5.26.2015

Job Interviews Are Two-Way Streets:

How to Ask Your Questions, Too

Job interviews are your best opportunity to make sure you’re not walking into a minefield if you get an offer. Unfortunately, most of us spend the entire thing just answering questions. It should be a two-way street. Here’s how to take control and make sure your side of the street actually gets some traffic.
It’s easy to get nervous if you’re prepping for an interview. Every tip and article suggests that you have to land every question right, prep for what you may be asked, and make sure your body language sends the right signals. Just thinking about it can be nerve-wracking. It’s easy to forget that a job interview goes both ways: it’s not just for your employer to examine you, but for you to find out if this job is a good fit for you. Just as the hiring manager will go off and decide if you’re the candidate for their opening, you need to be able to decide if that company, that manager, or that team is the one you want to spend 40+ hours every week with for the next several years of your life. Here are some real-world ways to prep, and to use that limited time in your interview wisely.

Prepare, but Only Enough to Build Your Confidence

Job Interviews Are Two-Way Streets: How to Ask Your Questions, Too

You probably know that you should prepare for a job interview by thinking about the questions you’ll be asked. That goes double for interviews with skill-based components, like coding or trade jobs where you’ll have to prove some of your knowledge. It’s good to prepare, and you should definitely come with a few stories to tell that really show off your experience and skills. Once you have that down though, stop practicing.
Seriously. Don’t go overboard trying to come up with a canned answer for every possible question you might get. As with most things in life, you’ll be more successful if you’re confident without being arrogant. Remind yourself that your resume and skills drew this company’s attention for a reason. Think about how proud you are of your accomplishments—whether it’s your college degree, trade certifications, your work history, or the good work you’ve done up to this point in your career. Remember, the company you’re interviewing with is interested in you too, and that counts for a lot. Bring that confidence with you to your interview. Feeling like an active, empowered part of the conversation in your interview puts you in a power position. You’ll be willing to interrupt and ask for clarification, interject with a story, ask questions, and in general, be an active participant.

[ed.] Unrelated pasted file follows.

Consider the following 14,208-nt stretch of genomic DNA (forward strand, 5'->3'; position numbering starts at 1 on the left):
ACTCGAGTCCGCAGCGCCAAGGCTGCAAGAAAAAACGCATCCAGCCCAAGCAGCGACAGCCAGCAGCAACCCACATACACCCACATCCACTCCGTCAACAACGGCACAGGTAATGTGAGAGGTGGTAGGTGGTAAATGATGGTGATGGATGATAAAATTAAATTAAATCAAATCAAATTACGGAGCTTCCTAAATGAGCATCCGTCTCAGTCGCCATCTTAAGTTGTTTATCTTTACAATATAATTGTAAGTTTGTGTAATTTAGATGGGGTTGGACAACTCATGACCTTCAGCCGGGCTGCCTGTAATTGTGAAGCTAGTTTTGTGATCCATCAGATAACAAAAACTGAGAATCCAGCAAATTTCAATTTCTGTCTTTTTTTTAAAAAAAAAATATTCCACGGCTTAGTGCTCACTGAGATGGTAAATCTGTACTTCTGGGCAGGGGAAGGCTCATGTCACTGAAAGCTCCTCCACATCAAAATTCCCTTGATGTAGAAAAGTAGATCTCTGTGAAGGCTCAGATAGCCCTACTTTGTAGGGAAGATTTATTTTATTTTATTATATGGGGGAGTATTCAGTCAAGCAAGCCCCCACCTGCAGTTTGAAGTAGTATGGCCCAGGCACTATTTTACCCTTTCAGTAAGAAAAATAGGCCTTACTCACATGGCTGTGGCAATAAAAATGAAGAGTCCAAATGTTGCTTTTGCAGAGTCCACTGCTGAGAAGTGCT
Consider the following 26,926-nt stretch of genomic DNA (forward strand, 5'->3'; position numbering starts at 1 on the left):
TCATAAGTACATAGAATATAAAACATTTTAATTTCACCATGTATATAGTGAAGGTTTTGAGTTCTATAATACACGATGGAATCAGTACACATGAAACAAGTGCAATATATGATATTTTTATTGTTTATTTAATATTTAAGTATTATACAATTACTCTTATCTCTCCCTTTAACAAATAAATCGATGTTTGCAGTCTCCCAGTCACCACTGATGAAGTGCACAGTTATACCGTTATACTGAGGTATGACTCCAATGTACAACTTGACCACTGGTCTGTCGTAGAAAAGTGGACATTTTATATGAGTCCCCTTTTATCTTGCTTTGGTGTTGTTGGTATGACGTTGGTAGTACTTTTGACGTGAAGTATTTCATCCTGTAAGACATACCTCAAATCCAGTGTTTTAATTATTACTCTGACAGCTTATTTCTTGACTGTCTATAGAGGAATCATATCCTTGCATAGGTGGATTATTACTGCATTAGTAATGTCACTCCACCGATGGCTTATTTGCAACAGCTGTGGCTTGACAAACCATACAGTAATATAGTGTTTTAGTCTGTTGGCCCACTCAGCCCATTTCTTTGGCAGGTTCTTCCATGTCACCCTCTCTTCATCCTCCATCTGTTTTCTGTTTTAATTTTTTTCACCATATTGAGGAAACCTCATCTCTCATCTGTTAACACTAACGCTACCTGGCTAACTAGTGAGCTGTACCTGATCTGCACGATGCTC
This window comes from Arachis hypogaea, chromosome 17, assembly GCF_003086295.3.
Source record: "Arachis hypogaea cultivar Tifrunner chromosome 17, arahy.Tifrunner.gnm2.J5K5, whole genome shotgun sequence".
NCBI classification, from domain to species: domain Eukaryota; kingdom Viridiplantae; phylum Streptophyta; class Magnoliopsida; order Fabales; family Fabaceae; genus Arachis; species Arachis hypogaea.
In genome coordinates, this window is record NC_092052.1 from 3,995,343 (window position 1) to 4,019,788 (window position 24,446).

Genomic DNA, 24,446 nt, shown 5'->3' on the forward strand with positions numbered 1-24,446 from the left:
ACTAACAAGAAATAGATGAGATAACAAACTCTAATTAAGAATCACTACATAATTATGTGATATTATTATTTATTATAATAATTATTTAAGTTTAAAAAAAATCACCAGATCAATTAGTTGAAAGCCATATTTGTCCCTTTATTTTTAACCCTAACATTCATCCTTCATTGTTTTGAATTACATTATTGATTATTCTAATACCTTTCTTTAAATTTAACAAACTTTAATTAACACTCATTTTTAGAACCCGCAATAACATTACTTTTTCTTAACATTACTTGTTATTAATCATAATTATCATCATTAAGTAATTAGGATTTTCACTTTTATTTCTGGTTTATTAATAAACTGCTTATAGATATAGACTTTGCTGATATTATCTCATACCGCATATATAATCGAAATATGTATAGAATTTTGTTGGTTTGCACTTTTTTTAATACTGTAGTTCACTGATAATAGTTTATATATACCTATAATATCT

This attitude doesn’t come easily, and while it’s natural for some, for others it’s painstakingly difficult to nail down. If you have trouble, try a mock interview with a friend. It’s also important to read your interviewer (or interviewers) and their reactions to your confidence or your humility, and adjust accordingly. What you and your friends perceive as confident may be arrogant to someone else. You need to be able to adapt. Pay attention to body language and non-verbal cues, and you’ll know when to loosen the reins and let your interviewer take control, and when you can step in and steer the conversation yourself.
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